Russia eyes wheat trade with Saudi Arabia

Saudi Arabian Energy Minister Khalid Al-Falih. (AFP)
Updated 05 September 2019

Russia eyes wheat trade with Saudi Arabia

  • Russian sovereign fund chief praises role of Saudi energy minister in stabilizing global oil market

VLADIVOSTOK: Russian Agriculture Minister Dmitry Patrushev and Saudi Arabian Energy Minister Khalid Al-Falih will discuss the development of bilateral relations, including agricultural trade, during their meeting on Thursday.

In August, Saudi Arabia decided to relax its bug-damage specifications for wheat imports, opening the door to Black Sea imports and strengthening ties with Russia beyond energy cooperation.

Al-Falih and Patrushev will meet as part of Patrushev’s visit to the Kingdom on Wednesday, the ministry added. Patrushev will also meet his Saudi Arabian counterpart, Abdulrahman Al-Fadhli.

Russia, the world’s largest wheat exporter, has long sought access to the Kingdom’s wheat market as Moscow tries to take further market share in Middle Eastern and North African wheat markets from the EU and the US.

After Riyadh said in August it would relax its limits for bug-damage in hard wheat to 0.5 percent from zero from its next tender, a Russian industry source told Reuters that Moscow would continue to press it to reduce the bug damage level to 1 percent.

A delegation from Russia, which includes major grain, meat and dairy companies, has also arrived with Patrushev.

Russia’s Saudi negotiators have praised Al-Falih, saying changes in the country’s oil industry would not affect Moscow -Riyadh cooperation.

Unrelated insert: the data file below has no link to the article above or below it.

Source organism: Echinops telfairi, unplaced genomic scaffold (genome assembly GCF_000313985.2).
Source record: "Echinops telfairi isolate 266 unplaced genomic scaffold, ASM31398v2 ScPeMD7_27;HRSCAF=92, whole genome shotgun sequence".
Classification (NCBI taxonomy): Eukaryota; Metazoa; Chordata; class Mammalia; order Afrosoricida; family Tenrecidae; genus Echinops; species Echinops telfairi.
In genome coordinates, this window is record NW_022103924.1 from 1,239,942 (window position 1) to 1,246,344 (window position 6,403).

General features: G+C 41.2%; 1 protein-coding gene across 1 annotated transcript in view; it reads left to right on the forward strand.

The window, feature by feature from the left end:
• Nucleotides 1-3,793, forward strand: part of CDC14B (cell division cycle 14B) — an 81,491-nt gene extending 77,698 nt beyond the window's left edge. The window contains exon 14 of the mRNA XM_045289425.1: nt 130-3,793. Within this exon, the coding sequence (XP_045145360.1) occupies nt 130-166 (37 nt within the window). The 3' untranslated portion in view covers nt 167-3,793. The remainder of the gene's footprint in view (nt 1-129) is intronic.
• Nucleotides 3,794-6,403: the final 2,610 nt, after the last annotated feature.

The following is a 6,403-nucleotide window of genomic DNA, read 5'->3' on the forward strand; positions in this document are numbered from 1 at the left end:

Ties between Russia and Saudi Arabia have developed in the last couple of years after the two countries, along with members of the Organization of the Petroleum Exporting Countries (OPEC) and some non members joined forces to curb output to support prices.

Russian Direct Investment Fund (RDIF) boss Kirill Dmitriev, a key player in the deepening cooperation between Moscow and Riyadh, praised work with Al-Falih and said that all existing plans remain unchanged.

“Saudi Arabia is an absolutely key partner for us. Khalid Al-Falih ... has played an absolutely key role in stabilizing global oil markets,” he said.

“We plan to make joint investments with Aramco in Russia ... Plans which we had remain.”

RDIF has partnerships with Saudi Arabia’s two sovereign wealth funds, the PIF and the Saudi Arabian General Investment Authority (SAGIA).

Russia’s Energy Minister Alexander Novak said on Wednesday that OPEC and non-OPEC countries would continue to coordinate on output.

“This is very important for the market to maintain its stability,” Novak said.

Aramco, the world’s top oil producing company, is preparing for an initial public offerring of up to 5 percent by 2020-2021 which could be the world’s largest.

South Korea downgrades Japan trade status as dispute deepens

Updated 18 September 2019

South Korea downgrades Japan trade status as dispute deepens

  • The change comes a week after South Korea initiated a complaint to the World Trade Organization
  • The new measures in effect mean it might take up to 15 days for South Korean companies to gain approvals to export sensitive materials to Japan

SEOUL, South Korea: South Korea on Wednesday dropped Japan from a list of countries receiving fast-track approvals in trade, a reaction to Tokyo’s decision to downgrade Seoul’s trade status amid a tense diplomatic dispute.